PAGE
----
The Little Office of the Immaculate Conception
Winner of the 2010 Saturnalia Books Poetry Prize
The title of Martha Silano’s third book of poems is very indicative; it demands thought—“Little” as if we were to deal with trivial matters; “Office” suggesting the rote performance, the mundane. Coupled with this dismissive half-title is the mysterious, spiritual idea of the “Immaculate Conception,” suggesting that what is large and unfathomable can be institutionalized, summed up, reduced to a form.
This seeming contradiction or haystack of oppositions continues throughout the book where daily life, especially with small children, is tumbled together as if in a cyclotron with galaxies and aliens and space ships:
I’m thinking today of how we hold it together,
arrive on time with the bottle of Zinfandel, a six-pack
of Scuttlebutt beer, how we cover our wrinkles
with Visible Lift, shove the mashed winter squash
into the baby’s mouth, how we hold it all together
despite clogged rain gutters, cracked
transmissions, a new explanation for gravity’s
half-hearted hold. . . . (p. 40)
Why unite domestic life and the cosmos? Perhaps because we spend so much time feeling alien ourselves. Or perhaps because the skies give us distance and depth—we attain perspective. Or perhaps because each accommodates the absence in the other—the tender care of minutiae, the possibility and openness of space or the neediness of minutiae and the vast uncaring of space.
Silano writes a poetry of accumulation, in part because inundation is an issue, the microscopic necessaries covering us like a rug so deep and wide even the galaxy cannot accommodate it. Silano calls it “the behemoth of things needing doing.” (p. 77)
How can you juggle all the particles? The speed of Silano’s packed lines give it a try. There’s a lot to take in, and that’s the point. Silano boosts you out of your chair and pushes you to run whether she’s being petulant or luminous:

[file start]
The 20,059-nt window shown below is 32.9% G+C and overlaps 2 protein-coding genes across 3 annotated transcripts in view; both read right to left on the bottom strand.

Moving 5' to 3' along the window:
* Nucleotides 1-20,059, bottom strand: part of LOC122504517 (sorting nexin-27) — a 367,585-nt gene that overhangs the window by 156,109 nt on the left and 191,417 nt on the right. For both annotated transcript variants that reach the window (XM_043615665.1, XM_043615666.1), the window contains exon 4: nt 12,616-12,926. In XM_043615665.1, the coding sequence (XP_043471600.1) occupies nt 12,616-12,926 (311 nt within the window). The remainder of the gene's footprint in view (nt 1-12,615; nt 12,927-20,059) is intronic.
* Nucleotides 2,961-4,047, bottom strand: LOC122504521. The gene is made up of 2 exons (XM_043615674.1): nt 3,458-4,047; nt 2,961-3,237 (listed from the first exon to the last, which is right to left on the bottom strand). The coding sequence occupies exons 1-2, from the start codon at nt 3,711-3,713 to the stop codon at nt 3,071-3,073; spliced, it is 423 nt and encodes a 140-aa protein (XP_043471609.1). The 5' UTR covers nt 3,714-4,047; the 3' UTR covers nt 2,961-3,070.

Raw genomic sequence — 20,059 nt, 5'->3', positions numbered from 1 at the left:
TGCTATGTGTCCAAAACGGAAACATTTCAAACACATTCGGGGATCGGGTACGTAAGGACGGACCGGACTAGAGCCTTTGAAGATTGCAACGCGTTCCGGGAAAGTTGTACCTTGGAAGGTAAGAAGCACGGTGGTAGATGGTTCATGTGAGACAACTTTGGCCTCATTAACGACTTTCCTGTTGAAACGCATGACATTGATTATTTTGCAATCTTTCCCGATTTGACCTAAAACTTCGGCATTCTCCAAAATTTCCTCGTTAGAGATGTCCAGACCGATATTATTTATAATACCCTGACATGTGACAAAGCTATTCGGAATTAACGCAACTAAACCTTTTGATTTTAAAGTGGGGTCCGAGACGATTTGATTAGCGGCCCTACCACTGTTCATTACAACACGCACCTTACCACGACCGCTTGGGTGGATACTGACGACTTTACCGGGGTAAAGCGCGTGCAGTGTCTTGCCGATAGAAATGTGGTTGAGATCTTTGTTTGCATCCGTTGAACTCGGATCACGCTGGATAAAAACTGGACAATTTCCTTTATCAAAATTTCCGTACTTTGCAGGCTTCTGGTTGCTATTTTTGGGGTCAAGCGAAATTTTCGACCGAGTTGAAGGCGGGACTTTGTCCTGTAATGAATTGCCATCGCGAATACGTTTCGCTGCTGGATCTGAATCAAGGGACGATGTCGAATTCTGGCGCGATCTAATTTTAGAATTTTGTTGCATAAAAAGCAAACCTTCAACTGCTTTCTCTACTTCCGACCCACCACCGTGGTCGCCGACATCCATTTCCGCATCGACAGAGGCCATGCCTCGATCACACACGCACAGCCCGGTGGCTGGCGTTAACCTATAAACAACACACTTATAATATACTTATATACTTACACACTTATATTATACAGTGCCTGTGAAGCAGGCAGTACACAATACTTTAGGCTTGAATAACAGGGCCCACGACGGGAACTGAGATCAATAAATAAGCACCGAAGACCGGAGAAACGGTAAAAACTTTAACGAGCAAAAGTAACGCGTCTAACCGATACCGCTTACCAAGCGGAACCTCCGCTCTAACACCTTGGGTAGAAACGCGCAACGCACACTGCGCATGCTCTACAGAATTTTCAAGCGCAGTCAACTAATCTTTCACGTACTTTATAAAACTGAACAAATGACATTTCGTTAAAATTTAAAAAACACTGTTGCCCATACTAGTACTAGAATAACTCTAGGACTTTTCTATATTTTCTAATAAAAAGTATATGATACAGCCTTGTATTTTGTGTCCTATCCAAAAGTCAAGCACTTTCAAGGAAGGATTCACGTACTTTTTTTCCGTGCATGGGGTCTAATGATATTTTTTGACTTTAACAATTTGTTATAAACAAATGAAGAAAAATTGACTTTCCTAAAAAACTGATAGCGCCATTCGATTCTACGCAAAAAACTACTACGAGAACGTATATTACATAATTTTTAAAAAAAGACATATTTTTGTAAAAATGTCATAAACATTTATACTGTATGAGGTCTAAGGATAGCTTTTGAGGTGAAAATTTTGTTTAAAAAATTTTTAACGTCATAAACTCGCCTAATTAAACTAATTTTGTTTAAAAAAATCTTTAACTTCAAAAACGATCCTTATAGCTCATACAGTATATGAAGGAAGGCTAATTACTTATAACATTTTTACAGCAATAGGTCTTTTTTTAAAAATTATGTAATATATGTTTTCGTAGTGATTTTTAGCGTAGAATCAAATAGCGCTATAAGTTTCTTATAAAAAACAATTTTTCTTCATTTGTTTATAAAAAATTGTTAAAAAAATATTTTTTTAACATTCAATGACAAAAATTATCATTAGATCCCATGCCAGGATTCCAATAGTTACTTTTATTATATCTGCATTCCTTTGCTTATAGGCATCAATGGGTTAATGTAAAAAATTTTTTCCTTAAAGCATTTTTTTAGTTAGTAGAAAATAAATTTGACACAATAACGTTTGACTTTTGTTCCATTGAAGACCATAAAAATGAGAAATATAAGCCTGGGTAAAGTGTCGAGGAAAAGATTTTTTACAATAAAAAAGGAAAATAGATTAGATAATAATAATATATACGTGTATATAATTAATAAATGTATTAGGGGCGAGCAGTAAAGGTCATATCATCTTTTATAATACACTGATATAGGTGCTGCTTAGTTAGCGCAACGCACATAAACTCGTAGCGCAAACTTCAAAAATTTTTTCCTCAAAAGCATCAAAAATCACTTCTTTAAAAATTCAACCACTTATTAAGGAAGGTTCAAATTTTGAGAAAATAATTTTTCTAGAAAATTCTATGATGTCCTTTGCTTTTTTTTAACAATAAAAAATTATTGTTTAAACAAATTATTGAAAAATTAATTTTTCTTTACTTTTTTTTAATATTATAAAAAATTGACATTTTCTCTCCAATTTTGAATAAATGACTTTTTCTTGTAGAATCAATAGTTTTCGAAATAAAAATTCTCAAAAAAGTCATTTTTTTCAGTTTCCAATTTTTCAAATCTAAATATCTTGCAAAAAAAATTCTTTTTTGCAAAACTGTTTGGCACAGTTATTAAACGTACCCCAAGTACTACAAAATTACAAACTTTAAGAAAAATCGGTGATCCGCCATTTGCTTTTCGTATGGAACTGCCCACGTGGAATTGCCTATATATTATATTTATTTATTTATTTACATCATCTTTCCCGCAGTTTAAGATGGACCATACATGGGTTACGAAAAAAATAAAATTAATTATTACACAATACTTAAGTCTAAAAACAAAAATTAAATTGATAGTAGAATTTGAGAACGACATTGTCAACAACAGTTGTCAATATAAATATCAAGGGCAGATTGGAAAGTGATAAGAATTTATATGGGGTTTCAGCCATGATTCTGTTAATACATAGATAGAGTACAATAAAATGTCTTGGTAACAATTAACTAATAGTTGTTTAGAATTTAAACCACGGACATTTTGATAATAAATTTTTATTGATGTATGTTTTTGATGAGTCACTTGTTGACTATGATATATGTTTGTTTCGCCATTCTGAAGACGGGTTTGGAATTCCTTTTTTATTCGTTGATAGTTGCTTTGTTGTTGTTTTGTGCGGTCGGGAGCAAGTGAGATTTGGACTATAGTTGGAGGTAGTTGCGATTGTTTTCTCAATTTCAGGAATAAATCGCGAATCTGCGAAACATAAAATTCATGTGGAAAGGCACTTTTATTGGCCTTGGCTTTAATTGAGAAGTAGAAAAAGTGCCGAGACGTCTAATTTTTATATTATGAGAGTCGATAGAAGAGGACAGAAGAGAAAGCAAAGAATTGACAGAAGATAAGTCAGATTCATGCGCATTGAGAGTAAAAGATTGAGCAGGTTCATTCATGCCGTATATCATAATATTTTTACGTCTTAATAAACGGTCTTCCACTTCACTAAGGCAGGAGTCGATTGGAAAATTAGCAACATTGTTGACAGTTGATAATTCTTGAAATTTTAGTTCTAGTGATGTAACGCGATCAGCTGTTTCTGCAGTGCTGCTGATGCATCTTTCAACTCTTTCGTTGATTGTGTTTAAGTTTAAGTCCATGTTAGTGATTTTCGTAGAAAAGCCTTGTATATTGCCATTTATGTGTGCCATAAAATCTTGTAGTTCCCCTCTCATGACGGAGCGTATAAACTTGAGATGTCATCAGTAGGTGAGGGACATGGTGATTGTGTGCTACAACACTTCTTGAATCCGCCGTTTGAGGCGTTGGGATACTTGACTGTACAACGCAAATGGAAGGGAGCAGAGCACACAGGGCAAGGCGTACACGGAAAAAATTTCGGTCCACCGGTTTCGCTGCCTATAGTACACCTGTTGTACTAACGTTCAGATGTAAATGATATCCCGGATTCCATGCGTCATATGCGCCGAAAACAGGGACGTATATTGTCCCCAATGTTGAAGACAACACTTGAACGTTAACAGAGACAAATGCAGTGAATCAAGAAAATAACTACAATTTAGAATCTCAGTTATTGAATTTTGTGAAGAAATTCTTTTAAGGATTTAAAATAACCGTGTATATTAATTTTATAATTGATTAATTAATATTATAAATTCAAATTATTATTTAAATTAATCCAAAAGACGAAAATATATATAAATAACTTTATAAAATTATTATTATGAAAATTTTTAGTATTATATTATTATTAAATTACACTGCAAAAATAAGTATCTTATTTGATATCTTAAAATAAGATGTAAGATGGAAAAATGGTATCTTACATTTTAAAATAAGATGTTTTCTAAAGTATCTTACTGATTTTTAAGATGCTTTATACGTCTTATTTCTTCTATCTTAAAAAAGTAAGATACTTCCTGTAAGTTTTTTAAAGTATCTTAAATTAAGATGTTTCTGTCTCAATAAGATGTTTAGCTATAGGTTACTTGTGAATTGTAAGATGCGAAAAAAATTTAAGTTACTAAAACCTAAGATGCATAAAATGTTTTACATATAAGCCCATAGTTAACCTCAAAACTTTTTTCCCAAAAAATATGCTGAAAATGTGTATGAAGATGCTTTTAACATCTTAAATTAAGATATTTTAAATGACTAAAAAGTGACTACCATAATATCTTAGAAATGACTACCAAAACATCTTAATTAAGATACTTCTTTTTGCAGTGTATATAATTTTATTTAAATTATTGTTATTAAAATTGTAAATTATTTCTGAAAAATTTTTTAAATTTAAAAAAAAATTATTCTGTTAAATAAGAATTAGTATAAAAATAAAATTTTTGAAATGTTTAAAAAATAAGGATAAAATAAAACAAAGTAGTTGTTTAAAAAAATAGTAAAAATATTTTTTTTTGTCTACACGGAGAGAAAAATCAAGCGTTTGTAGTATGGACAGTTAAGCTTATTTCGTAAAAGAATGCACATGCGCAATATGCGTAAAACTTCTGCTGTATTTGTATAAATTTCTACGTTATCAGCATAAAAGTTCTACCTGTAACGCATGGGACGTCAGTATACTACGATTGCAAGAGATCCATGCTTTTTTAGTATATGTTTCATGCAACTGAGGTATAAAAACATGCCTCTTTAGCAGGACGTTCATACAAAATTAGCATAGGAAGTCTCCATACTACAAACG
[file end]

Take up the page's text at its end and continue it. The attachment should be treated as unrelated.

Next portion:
My vowels hate you
My adverbs hate you. The backyard
hates you. (p. 46)
seamlessly with sides of potato of carrot of corn
seamlessly while each door handle sings its own song
while giant cicadas ricochet off cycads and jellyfish sting
a gravy like the ether they swore the planets swam through
luminiferous millions of times less dense than air
ubiquitous impossible to define (p. 89)
Silano likes repetition and wordplay, setting up music in the ear and delighted gyration in the brain. She’s tonally diverse—aghast, but half-laughing. There’s a kind of ars poetica in “How to Sew.” And a few poems successfully flirt with non-sense—“That Spring A Room Appeared” or “You’re Like the Mean Man.”
Like all the best poets, she observes unflinchingly whether attuned to “Venus and Jupiter, low in the western sky” (p. 28) or the troubling, desperate love of the ordinary mother:
No matches, no lighter, no blanket. Just the cold air—
you, me, and the moon has no eyes so it can’t be waked up, my toadflax,
my stubborn thistle who wants not only to catch the fish but to remind it
how to breathe again in water. (p. 60)
Susan Grimm is a native of Cleveland, Ohio. Her poems have appeared in West Branch, Poetry East, The Journal, and other publications. In 1996, she was awarded an Individual Artists Fellowship from the Ohio Arts Council. Her chapbook, Almost Home, was published by the Cleveland State University Poetry Center in 1997. Her book of poems, Lake Erie Blue, was published by BkMk Press in 2004. She also edited Ordering the Storm: How to Put Together a Book of Poems which waspublished by Cleveland State University Poetry Center in 2006. Recently, she won the inaugural Copper Nickel Poetry Prize. Her chapbook Roughed Up by the Sun’s Mothering Tongue is due out in July, 2011. She is a poetry editor for Barn Owl Review.
Also by Susan Grimm:
Review of Dick of the Dead by Rachel Loden.